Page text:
Changing Places toilets fill an important gap in the current building codes requirements. They cater for a different user group compared to standard accessible (or disabled) toilets.

Toilets are a necessity for everyone. Everyone needs a toilet in their home or workplace and when we go out we expect to be able to use a toilet when visiting a public space or building. This should be a basic entitlement for every Australian. But unfortunately it’s not the case for everyone.

When it comes to commercial buildings (i.e. hotels, offices, shops, restaurants, public assembly buildings or the like) the Building Code of Australia (BCA), forming part of the National Construction Code 2015 and the Disability (Access to Premises-Buildings) Standards 2010 (Premises Standards) mandates what type of toilets are required within each use of building. As a result we typically see three different types of toilets:

  1. Standard toilets
  2. Ambulant toilets (which are longer cubicles with grabrails found in a male or female toilet block)
  3. Unisex Accessible (or disabled) toilets (with an accessible toilet pan, washbasin, grab rails and backrests)

Unfortunately, accessible toilets have been acknowledged as not meeting the needs of all people with disability, including up to 200,000 Australians with a severe or profound disability. This limits the ability for some families or individuals to be able to plan long trips outside a small radius from their own homes. Unless of course they’re prepared to use a standard accessible toilet and change their family member on the toilet floor, which is not healthy, hygienic, dignified or safe when manual lifting is required.

Outside the requirements of the BCA and Premises Standards we find another type of toilet facility – Changing Places Toilets which arrived in Australia in 2012.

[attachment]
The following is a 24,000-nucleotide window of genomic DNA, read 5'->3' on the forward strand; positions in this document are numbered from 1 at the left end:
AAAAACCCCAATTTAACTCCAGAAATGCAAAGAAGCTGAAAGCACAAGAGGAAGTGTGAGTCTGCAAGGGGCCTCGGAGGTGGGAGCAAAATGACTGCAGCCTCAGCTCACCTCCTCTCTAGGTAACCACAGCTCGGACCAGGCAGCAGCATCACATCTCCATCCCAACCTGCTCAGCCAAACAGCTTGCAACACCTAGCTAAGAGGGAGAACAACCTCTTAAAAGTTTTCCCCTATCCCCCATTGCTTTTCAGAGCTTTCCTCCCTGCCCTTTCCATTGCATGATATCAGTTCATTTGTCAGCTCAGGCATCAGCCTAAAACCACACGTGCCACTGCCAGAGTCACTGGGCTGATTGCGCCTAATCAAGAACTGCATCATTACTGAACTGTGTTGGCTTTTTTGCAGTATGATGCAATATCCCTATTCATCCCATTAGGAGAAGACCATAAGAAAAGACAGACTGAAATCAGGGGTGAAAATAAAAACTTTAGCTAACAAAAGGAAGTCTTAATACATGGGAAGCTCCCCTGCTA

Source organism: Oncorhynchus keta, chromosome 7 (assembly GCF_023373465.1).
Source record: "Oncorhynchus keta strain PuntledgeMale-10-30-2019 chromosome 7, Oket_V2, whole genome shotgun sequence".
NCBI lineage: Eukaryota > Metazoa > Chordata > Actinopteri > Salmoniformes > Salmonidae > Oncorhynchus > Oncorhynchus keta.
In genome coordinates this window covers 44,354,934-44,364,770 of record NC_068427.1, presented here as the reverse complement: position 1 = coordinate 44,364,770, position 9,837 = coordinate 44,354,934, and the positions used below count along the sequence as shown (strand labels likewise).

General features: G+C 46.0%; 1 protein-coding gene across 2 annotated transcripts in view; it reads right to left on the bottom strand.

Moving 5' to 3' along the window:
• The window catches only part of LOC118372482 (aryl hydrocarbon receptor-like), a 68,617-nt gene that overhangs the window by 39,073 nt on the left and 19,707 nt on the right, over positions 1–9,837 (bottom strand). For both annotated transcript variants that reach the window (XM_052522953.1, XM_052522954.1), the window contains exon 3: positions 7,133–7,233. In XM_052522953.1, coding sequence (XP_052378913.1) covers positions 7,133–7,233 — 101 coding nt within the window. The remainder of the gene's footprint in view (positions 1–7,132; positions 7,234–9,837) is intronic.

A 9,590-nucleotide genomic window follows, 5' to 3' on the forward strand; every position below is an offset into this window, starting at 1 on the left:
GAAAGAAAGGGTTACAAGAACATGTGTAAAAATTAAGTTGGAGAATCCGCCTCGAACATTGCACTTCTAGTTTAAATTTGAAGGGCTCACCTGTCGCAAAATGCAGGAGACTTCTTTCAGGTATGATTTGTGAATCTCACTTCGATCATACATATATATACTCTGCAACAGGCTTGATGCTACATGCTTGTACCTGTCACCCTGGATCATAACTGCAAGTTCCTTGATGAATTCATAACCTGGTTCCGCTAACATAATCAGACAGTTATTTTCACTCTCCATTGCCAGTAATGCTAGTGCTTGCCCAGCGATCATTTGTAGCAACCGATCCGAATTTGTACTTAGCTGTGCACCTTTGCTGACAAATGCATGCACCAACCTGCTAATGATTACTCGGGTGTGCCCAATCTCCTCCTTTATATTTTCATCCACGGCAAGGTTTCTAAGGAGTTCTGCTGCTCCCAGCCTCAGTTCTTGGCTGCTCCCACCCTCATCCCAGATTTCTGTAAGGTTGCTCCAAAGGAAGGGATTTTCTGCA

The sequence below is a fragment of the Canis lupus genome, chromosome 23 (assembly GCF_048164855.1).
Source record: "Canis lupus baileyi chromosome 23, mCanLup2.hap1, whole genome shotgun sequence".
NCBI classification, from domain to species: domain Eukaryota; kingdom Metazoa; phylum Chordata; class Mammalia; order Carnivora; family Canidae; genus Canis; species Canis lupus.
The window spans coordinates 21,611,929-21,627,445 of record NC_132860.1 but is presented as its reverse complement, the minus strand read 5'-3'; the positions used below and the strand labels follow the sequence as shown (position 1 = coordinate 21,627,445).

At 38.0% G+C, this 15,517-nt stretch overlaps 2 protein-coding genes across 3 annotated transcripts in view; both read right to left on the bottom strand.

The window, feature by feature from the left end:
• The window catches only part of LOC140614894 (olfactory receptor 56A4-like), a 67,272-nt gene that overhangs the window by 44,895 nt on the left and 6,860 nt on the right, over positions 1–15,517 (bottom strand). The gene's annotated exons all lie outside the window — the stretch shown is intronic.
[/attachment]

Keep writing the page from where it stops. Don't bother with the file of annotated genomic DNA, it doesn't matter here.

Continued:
The Changing Places campaign has however been around since 2006 in the UK and there are now 741 facilities across the UK. The technical requirements for a UK facility have been adopted in the British Standard 8300 and referenced in the Approved Document M of UK Building Regulations, which recommends that large public buildings install a Changing Places facility.

More recently the campaign started in Ireland with 10 facilities currently at various stages of planning and a facility has opened at the Munich International Airport in Germany.

Changing Places toilet facilities may on first appearances seem very similar to standard accessible toilets – but they’re not. They cater for a different user group and the facilities have been designed with differing spatial needs to those accessible toilets required in the BCA. Changing Places toilets have more space, in fact enough for an assistant on both sides of the toilet pan and they have additional equipment including an adult sized height adjustable changing table and an overhead hoist system built into the room.

These facilities are considered to be above the current BCA and Premises Standards requirements, but can be provided as a best practice measure to cater for all families. In Australia we’ve recently seen a growing awareness around Changing Places facilities with an increasing acceptance of their inclusive in projects. For example, in Victoria the Melbourne Cricket Ground recently opened a new facility, being the first of six State government funded facilities, with the others being the Melbourne Zoo, the Rod Laver Arena and in three other locations to be selected shortly through community engagement.

In Western Australia there will be three facilities provided in the new Perth Stadium to be completed by the end of 2017. Additionally, as recently as last month the Government of Western Australia announced that the Disability Services Commission in partnership with the Western Australia Local Government Association will provide funding for local governments to install facilities across regional and metropolitan areas.

The Brisbane City Council also updated their ‘Public Toilet Design Guidelines’ in 2013 to “reflect a new demand for ‘Changing Places’ facilities, that allow carers to tend to high-needs, primarily adult users”. The Council acknowledged that there is currently no legislative requirement for Changing Places facilities but have developed several sites within the city.

When we consider this community need and the current BCA and Premises Standards accessibility minimum requirements, we could ask if Australia is doing enough for the 200,000 Australians with a severe or profound disability and their families. If we carefully dissect these current legislative requirements I believe we find evidence to suggest that we, as a nation, are letting these people down. This evidence will be discussed in detail in Part 2 of this two-part series.